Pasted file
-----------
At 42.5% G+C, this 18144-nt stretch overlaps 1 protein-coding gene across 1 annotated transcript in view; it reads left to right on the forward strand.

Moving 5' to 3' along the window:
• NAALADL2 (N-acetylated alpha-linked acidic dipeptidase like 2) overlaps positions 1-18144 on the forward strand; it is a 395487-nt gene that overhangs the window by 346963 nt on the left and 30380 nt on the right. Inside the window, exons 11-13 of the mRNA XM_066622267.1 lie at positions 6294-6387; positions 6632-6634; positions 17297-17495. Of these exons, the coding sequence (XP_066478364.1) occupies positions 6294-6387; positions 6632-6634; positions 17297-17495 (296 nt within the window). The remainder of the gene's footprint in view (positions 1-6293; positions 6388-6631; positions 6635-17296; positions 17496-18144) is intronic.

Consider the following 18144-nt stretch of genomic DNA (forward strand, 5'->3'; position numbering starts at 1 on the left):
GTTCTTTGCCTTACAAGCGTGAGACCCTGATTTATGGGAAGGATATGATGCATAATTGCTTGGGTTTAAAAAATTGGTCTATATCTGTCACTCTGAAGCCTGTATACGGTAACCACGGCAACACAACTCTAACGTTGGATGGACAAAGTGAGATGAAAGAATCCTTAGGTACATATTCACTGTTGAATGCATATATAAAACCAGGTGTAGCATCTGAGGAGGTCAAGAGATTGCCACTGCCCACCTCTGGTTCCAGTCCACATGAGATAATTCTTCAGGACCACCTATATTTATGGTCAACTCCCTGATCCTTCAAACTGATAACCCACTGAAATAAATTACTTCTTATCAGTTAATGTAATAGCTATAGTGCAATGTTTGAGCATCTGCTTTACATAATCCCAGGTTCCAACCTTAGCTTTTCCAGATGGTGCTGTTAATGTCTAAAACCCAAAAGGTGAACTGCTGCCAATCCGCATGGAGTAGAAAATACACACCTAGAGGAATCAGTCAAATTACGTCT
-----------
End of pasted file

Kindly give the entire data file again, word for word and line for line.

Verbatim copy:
At 42.5% G+C, this 18144-nt stretch overlaps 1 protein-coding gene across 1 annotated transcript in view; it reads left to right on the forward strand.

Moving 5' to 3' along the window:
• NAALADL2 (N-acetylated alpha-linked acidic dipeptidase like 2) overlaps positions 1-18144 on the forward strand; it is a 395487-nt gene that overhangs the window by 346963 nt on the left and 30380 nt on the right. Inside the window, exons 11-13 of the mRNA XM_066622267.1 lie at positions 6294-6387; positions 6632-6634; positions 17297-17495. Of these exons, the coding sequence (XP_066478364.1) occupies positions 6294-6387; positions 6632-6634; positions 17297-17495 (296 nt within the window). The remainder of the gene's footprint in view (positions 1-6293; positions 6388-6631; positions 6635-17296; positions 17496-18144) is intronic.

Consider the following 18144-nt stretch of genomic DNA (forward strand, 5'->3'; position numbering starts at 1 on the left):
GTTCTTTGCCTTACAAGCGTGAGACCCTGATTTATGGGAAGGATATGATGCATAATTGCTTGGGTTTAAAAAATTGGTCTATATCTGTCACTCTGAAGCCTGTATACGGTAACCACGGCAACACAACTCTAACGTTGGATGGACAAAGTGAGATGAAAGAATCCTTAGGTACATATTCACTGTTGAATGCATATATAAAACCAGGTGTAGCATCTGAGGAGGTCAAGAGATTGCCACTGCCCACCTCTGGTTCCAGTCCACATGAGATAATTCTTCAGGACCACCTATATTTATGGTCAACTCCCTGATCCTTCAAACTGATAACCCACTGAAATAAATTACTTCTTATCAGTTAATGTAATAGCTATAGTGCAATGTTTGAGCATCTGCTTTACATAATCCCAGGTTCCAACCTTAGCTTTTCCAGATGGTGCTGTTAATGTCTAAAACCCAAAAGGTGAACTGCTGCCAATCCGCATGGAGTAGAAAATACACACCTAGAGGAATCAGTCAAATTACGTCT